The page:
• Speaking of Car Makerswhat did Putin mean by Russia’s “relationships with car makers”?  He was referring to Russia’s increasingly strict policy stance on foreign automobile imports.  Readers may recall from last year several protests in Russia’s far east against new tariffs on the import of used automobiles, which reportedly crushed Russia’s used car import industry.  This year the government set its sights on new cars, which Putin announced during his cross-country drive in a Lada.  During one stop on the trip Putin spoke to foreign car makers: “We don’t want to undermine your business in Russia.  Don’t just come here.  We want you to gradually transfer your technology, increase production and help boost the technical expertise of our specialists.”  And last Saturday from Sochi, Volkswagen AG announced that it will decide on cooperation with GAZ Group, the largest automaker in Russia.  What will VW decide?  My guess is to open some sort of JV, given that VW has pursued an aggressive Russia strategy over the past few years, establishing production facilities in 2009 and recently unveiling the first car designed specifically for the Russian market, the VW Polo sedan.  And just this month, VW announced the transition from semi-knock down (SKD) to complete knock down (CKD) production at its Kaluga plant, pursuant to its agreement with Russia Ministry of Economic Development.  And yesterday, like clockwork Hyundai Motor announced that it in January 2011 it will open a plant in Russia to produce small-size vehicles designed for the Russian market.
  • Kaluga as Model – it is worth noting that VW’s plant in Kaluga is one of many foreign automakers and other major, global, companies, all of which are a product of a government program launched in 2006 with the aim of creating a ‘Russian Detroit’ in Kaluga.  The project has expanded beyond automobiles to a variety of industries, recently including pharmaceuticals.  Hmmm, now why does that ring a bell?  Indeed, it would not be surprising if Kaluga will serve as the model for Skolkovo.  The difference is that Kaluga started as a regional initiative, whereas Skolkovo is a Federal initiative.
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3 Responses to Behold! The New Russian Smartphone

  1. Democratist says:

    An extraorinarily insightful piece: It seems to mark a shift away from the original liberal ”innovation scenario” (mentioned in the March 2008, “Russia 2020” policy document), which presupposes the development of a national innovation system, competitive human capital, regional development centers and all the rest of it, as a way of attracting western FDI, towards a different approach, much more in line with what we have come to expect from the way in which the Russian state has typically done business over the past decade. Of course, the main idea here is to get western firms “tied into” the system through their “greenfield” FDI. I wonder what the take-up rate is likely to be like given Yukos, BP-TNK, Renaissance and all the rest of it. State-liberalism, anyone?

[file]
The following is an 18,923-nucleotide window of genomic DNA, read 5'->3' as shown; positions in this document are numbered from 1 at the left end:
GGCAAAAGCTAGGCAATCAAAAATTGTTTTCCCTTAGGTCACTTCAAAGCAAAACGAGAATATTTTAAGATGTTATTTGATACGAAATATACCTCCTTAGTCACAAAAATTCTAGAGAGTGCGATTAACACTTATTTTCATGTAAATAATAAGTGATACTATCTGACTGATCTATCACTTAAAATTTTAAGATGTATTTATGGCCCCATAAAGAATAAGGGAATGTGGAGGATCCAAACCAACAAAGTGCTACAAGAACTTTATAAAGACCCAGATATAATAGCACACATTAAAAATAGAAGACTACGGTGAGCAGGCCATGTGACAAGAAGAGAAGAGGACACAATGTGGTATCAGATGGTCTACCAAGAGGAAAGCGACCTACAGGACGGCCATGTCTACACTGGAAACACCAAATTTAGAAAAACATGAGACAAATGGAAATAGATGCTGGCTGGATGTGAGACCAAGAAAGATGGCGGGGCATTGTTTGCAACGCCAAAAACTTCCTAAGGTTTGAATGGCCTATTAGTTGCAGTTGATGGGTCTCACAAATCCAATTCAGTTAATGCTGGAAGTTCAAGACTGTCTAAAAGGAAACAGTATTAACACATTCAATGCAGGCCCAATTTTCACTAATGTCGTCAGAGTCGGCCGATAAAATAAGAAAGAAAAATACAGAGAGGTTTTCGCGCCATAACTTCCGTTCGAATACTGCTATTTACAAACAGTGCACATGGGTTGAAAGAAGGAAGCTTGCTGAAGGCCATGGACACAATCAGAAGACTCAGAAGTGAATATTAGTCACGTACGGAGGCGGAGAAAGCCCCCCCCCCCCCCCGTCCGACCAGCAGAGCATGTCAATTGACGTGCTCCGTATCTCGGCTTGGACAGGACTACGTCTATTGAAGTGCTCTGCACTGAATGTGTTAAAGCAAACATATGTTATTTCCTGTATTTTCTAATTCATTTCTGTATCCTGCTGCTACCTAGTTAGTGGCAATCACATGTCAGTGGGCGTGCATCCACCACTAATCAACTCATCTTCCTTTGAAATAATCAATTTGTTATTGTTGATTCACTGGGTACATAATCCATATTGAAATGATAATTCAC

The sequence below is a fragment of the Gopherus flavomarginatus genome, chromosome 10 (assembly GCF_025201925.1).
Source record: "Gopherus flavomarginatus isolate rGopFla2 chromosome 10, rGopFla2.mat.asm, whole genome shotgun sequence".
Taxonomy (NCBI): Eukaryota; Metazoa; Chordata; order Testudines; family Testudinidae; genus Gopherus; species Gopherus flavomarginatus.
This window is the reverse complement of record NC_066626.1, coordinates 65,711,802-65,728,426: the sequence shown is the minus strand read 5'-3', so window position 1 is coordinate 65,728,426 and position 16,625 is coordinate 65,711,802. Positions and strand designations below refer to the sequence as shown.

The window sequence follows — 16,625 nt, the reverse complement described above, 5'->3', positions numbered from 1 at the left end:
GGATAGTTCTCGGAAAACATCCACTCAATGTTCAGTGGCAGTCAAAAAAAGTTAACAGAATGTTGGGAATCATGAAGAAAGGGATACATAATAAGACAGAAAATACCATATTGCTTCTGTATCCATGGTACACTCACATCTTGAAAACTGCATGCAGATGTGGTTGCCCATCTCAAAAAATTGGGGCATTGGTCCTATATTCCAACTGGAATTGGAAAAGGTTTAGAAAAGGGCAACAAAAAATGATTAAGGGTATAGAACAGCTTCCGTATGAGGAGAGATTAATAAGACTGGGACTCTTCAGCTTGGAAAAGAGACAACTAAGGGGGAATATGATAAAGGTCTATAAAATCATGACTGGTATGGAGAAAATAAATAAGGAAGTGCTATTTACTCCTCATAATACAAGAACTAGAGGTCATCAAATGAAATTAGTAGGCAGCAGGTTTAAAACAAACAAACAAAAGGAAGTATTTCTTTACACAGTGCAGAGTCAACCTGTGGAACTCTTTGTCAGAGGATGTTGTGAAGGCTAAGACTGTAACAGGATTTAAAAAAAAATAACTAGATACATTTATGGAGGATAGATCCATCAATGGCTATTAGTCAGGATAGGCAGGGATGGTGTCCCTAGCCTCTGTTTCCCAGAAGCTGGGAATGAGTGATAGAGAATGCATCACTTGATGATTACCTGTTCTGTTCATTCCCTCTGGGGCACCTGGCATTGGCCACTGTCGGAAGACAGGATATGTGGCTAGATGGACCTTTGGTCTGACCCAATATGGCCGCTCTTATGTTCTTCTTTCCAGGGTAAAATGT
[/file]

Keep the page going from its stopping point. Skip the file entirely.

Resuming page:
• jesseheath says:

      I think they still want to develop their own domestic source of innovation. The constant and genuine discussions on innovation and modernization in the Russian press suggest as much. And I’m sure we’ll see plenty more ‘go-it-alone’ projects like the smartphone. But deep down, the Russian political elites have agreed that they need to partner with Western firms if they are to have any chance of success. I forgot to mention that Sechin’s own INTER RAO is also pursuing similar JVs in the energy supply and engineering sector (e.g., with Australian WorleyParsons). I assume we’ll see something similar start to pop up in the medical device and pharma sectors.

      Re: Yukos et al, I think that the oil and gas sector is an exception. First, it’s not an exceptionally innovative industry. Second, Russia already has a strong and internationally competitive domestic industry consisting of both state- and privately-owned firms. I’m sure they are still interested in foreign portfolio investment into these companies, but they are less dependent on Western know-how and technology here. Ditto for the arms/defense industries, where Russia is a global leader. Though arms/defense is an innovative industry, it’s one of those classic Russian exceptions where they can make a plane that goes from a freefall to horizontal flight without pause but they cannot manufacture a decent microwave, refrigerator, etc.

  2. marknesop says:

    I don’t think they can reasonably move away from majority state control until the threat of new (foreign) majority ownership being committed to deliberately tanking the company is no longer a concern. Many countries still maintain an under-the-radar nationalist foreign investment review policy – Japan, for one. You can invest as much as you like, but only in extraordinary circumstances can you acquire a controlling interest in the company if you’re not Japanese.

    I’m sure Russians are perfectly capable of making a decent microwave or refrigerator; after all, if they can repair a refrigerator with a handful of wire and some spit, I’m sure they could build one from local suppliers given the parts and a little training. Could they build one competitively, however, given the huge technology and manufacturing lead Asian companies have? Probably not. They’d have to establish a “Buy Russian” policy, and impose tariffs on foreign-produced appliances. That’s bad for trade, and the Russian product would have to be at least as good for not much more money. Americans can build refrigerators and microwaves, too, but their manufacturing base is almost gone under a relentless onslaught from China, Japan, Taiwan and Korea.

    All those countries, however, are net arms and weapons importers, not vendors. That explains why Russian companies can innovate like nobody’s business in combat aviation, while not yet building a decent microwave.